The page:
Amy R. Darragh, Marc A. Campo, Lenore Frost, Melissa Miller, Marissa Pentico, Heather Margulis; Safe-Patient-Handling Equipment in Therapy Practice: Implications for Rehabilitation. Am J Occup Ther 2013;67(1):45-53. doi: 10.5014/ajot.2013.005389.
Download citation file:
© 2018 American Occupational Therapy Association
OBJECTIVE. To determine how safe-patient-handling (SPH) equipment is used in rehabilitation and how it affects therapists, patients, and therapy practice.
METHOD. We used a qualitative, instrumental case study design. Thirty-five occupational and physical therapist practitioners from three facilities participated in the study.
RESULTS. Therapists reported a broad range of applications for equipment (e.g., functional mobility and neuromusculoskeletal function). They reported that SPH equipment increased treatment options for therapists and increased participation options for patients, although equipment limitations exist. Three themes emerged from the analysis: choice, potential, and safety.
CONCLUSION. SPH equipment has therapeutic applications in rehabilitation, especially for medically complex or bariatric patients. Therapists in this study engaged in a highly individualized, complex process of decision making when selecting and using SPH devices in rehabilitation. More research to refine and test therapeutic uses is necessary.
I had a patient, too, who was heavier, and we would not have been able to stand him up. He loved the overhead sling because we were able to work on sit to stand where physically there was no way that even with two or three therapists that we could get him up.
As far as mobilizing patients earlier, even patients weighing 600 pounds, we are able to mobilize fairly quickly, whereas previous jobs I have seen, bariatric patients are left in bed because they just don’t have the equipment to get them out of bed.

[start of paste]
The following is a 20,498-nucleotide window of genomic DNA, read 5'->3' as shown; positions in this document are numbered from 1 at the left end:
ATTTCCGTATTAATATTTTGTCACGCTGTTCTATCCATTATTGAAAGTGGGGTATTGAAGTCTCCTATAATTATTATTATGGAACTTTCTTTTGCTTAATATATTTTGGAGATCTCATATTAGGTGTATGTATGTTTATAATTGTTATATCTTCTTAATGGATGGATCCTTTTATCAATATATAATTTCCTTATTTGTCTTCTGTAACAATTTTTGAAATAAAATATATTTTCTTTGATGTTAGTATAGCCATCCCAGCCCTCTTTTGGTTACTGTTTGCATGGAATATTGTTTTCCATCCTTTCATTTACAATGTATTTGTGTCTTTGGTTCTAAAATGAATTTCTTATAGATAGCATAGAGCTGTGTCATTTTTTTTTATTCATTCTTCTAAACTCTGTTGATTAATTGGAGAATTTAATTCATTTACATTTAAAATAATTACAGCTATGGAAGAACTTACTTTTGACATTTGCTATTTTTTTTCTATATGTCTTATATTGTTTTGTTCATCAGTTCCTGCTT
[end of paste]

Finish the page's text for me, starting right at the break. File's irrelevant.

In rehab, I have used [sit-to-stand device] for walking with a patient who would go good distances, but his knee could buckle at any time without warning. Having [sit-to-stand device] in the room was much more assuring for both of us. He was a big guy, so if he buckled, there was no way I could hold him.
Going back to the [friction-reducing devices], . . . the Stage 4 ulcers, whatever skin integrity issues they have, they work 10 times better than using a Chuck. You can reposition them and have significantly less friction on somebody who has skin integrity issues.
They’re also more willing to do things that are a little riskier because they do have that sense of security, they’re willing to go a little out of their comfort zone as opposed to when we’re holding them up, they’re really not—they stand there and don’t do anything.
It promotes overall safety, and when we talk about the safety of everyone, I think there’s less strain on the therapist, and we can use our energy in assisting the patient in supported sitting or whatever the task might be, so it conserves our energy.
With the portable lift, you’re twisting and tweaking your back just moving it, depending on the size of the patient and if there’s any knee involvement. Trying to get their legs split between that bar is very difficult on the regular floor lift.
Sometimes it is an issue on our floor because [of]whatever you’re contending with—the commode, the bed, the wheelchair, and the four IV poles that they have. It’s terrible. It can be difficult to move patients in the [sit-to-stand device] with all that stuff.
Promote early and more mobilization of patients,
Provide more options for activities and therapeutic interventions among therapists with bariatric and dependent patients, and
Allow patients and therapists to more safely participate in therapy sessions.
Requires therapists to engage in complex clinical reasoning skills for appropriate and effective integration of the equipment into rehabilitation;
Has important limitations when used in therapy practice, such as maneuverability, patient positioning, and sling fit and adjustability, that require careful consideration before use; and
Should be used by therapists who have received training in how to use the equipment properly and safely, as was the case for the therapists included in this study.
This PDF is available to Subscribers Only
For full access to this pdf, sign in to an existing account, or purchase an annual subscription.